Plate reader files


#1

I work a lot with plate readers for measuring enzyme kinetics.
Every reader has it’s own output-format (often several - depending on settings), and they are generally a pain to parse.

I am contemplating writing a package with parsers for this kind of equipment (kinetic, endpoint, absorbance, fluorescence, …).

The only existing example I have found is getEnVisionRawData() from the cellHTS2 bioconductor package. The plater package (https://github.com/ropensci/plater) is dealing with similar data, and could be a good starting point.

Would anybody here be interested in collaborating on such a package?


#2

@seaaan :point_up_2: fyi


#3

Thanks @stefanie!

I would be happy to collaborate on something like this if I could be helpful. The approach I took in plater was to create a general purpose format that people could conveniently copy-and-paste their data into, regardless of the specific format from the particular instrument. This has the advantages of not having to provide a separate function for every instrument and storing metadata about the wells in the same file. It has the disadvantage that users have to copy and paste from the raw instrument file into a new file.

If I understand your goal correctly, you would like to automatically read in the data in the format provided by the instrument. I could imagine doing this in a couple of ways: (1) functions that convert from the raw instrument output to plater format and write a CSV file that users could add any necessary additional data to or (2) functions that convert from the raw instrument output to a tidy data frame. Another possibility would be to create a framework where users could easily create their own function to handle the raw data from their specific instrument.

Happy to help and discuss further! Let me know how I can be useful to you.


#4

Hi @seaaan,

Thanks a lot for offering to help.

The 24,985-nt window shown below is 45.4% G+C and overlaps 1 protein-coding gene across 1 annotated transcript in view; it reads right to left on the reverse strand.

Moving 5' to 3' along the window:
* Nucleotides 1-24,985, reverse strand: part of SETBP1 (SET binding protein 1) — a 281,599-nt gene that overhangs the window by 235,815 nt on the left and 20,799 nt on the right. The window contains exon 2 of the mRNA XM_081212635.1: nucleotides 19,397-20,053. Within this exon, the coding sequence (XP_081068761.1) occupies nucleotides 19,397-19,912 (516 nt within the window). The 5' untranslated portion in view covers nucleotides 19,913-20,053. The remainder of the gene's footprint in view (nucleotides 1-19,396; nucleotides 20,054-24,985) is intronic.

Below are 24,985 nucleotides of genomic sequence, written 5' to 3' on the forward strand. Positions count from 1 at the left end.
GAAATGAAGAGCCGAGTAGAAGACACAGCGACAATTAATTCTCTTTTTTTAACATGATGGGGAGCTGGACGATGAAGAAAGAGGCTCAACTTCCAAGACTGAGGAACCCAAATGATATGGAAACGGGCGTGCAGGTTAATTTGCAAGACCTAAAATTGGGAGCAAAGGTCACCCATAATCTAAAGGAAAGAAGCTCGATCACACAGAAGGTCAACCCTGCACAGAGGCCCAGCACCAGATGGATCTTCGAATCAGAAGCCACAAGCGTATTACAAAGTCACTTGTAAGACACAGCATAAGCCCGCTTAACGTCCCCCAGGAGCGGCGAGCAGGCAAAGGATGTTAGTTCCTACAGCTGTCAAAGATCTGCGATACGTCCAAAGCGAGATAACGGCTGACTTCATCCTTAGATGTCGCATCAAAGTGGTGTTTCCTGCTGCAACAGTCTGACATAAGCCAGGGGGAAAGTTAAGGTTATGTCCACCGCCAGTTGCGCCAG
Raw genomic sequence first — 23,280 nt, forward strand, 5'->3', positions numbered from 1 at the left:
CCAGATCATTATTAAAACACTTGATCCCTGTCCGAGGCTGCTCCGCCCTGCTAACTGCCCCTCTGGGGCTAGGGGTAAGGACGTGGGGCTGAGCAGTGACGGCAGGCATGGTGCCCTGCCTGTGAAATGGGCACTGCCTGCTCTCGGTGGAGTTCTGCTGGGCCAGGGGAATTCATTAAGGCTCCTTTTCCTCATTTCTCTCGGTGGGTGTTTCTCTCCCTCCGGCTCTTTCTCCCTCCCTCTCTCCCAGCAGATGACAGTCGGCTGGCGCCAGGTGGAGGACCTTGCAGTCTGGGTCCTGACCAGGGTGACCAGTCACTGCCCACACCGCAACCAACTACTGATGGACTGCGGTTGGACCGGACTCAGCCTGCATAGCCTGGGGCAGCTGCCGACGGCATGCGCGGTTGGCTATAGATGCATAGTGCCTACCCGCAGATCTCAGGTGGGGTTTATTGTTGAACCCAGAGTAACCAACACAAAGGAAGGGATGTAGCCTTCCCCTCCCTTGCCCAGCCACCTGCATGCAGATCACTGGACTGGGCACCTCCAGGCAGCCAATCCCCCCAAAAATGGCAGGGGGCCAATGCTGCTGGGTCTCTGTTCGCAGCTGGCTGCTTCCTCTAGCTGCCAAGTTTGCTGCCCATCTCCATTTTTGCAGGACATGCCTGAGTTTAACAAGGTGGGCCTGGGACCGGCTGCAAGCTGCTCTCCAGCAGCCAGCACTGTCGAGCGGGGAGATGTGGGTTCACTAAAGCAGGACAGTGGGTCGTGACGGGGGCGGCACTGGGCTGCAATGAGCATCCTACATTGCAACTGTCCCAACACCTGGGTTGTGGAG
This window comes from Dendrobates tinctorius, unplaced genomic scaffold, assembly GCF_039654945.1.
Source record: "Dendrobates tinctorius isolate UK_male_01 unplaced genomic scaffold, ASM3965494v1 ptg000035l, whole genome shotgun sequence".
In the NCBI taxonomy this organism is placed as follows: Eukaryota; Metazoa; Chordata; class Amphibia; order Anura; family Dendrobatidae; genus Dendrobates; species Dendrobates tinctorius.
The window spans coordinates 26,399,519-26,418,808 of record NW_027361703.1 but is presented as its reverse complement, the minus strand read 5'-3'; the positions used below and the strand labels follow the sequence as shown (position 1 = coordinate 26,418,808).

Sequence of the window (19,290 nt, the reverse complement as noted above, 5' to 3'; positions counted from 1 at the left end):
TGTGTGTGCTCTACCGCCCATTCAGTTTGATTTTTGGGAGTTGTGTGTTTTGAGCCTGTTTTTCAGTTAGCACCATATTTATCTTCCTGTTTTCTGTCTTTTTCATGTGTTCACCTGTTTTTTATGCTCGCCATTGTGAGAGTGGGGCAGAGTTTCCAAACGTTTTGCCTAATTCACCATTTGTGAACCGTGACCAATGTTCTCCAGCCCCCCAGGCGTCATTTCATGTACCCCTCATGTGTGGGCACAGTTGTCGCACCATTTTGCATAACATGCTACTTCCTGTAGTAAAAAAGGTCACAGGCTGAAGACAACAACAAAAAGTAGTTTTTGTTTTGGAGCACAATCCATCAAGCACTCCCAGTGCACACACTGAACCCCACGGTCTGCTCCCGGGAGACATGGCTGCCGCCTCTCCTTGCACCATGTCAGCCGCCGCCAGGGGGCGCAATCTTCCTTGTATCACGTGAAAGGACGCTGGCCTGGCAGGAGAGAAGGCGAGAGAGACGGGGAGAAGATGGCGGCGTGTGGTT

What I have in mind at present is mostly your suggestion 2: parse the raw instrument file to a tidy data frame, and perhaps in time evolve a framework for easily writing these parsers.

I also like your idea of letting users add extra data (eg sample identifiers and location of controls) in plater-format.

Here’s my initial thoughts on which columns such a data-frame should have for a kinetic absorbance experiment in 384-well format:

  • readerfile (char) the name of the raw file parsed
  • barcode (char) the barcode of the plate (my reader can read barcodes)
  • well384 (char) the well (A01, A02, … P24)
  • absorbance_nm (num) the detected wavelength in nm, eg 405
  • kinetic_step (num) the cycle number (1, 2, … up to number of kinetic steps)
  • kinetic_sec (num) seconds since beginning of experiment
  • OD (num) the measured intensity (for absorbance typically between 0 and 3)
  • chamber_temperature_C (num) the temperature in degrees Celsius.
  • warnings (char) warnings reported for the plate or well

So the first row could look like this in csv-format:
readerfile,barcode,well384,absorbance_nm,kinetic_step,kinetic_sec,OD,chamber_temperature_C,warnings
exp01.xlsx,000XCFR,A01,405,1,3,0.0003,23.2,

I consider this to be the minimum of information needed for analyzing the results (I guess the kinetic_step is redundant, but it is very convenient). Any immediate comments on this?

Further columns I’m considering, but less sure about:

  • kintic_timestamp (date time) wall clock time-stamp of measurement
  • table_version (char) the name (including version) of this format. In the case above it could be “kinetic_absorbance_384_v1”

The table_version could also be an S3 class, but an advantage of a column is that it survives being stored as a csv-file.

Please comment.


#5

That seems fine. Can you post an example raw data file? I would be in favor of including all the columns that you might use. I am also always in favor of storing as much as possible in data frames rather than making a special object, since this makes it more interoperable with other packages, so I would recommend against doing a special object. But you’re the one who will be using it so it’s up to you!

It should be straightforward for me (I think!) to write a function that takes a raw file and gives back the data frame you describe. Do you want me to do that? Or are you looking more for advice on how to go about it? Happy to help however is useful.


#6

Hi @seaaan,

Thanks for the kind offer to help on the implementation. For now I’m mostly looking for advice on the columns of the data frame to store the data in. I find naming stuff surprisingly difficult :wink:
I appreciate your advice to include all relevant information. If we get this right, I hope I will not be the only user of this down the road.

Here’s a second version of the format, please comment:

  • table_version (char) the name (including version) of this format. In this case: “kinetic_absorbance_384_v1”
  • readerfile (char) the name of the raw file parsed
  • readerplate_barcode (char) the barcode of the plate (my reader can read barcodes)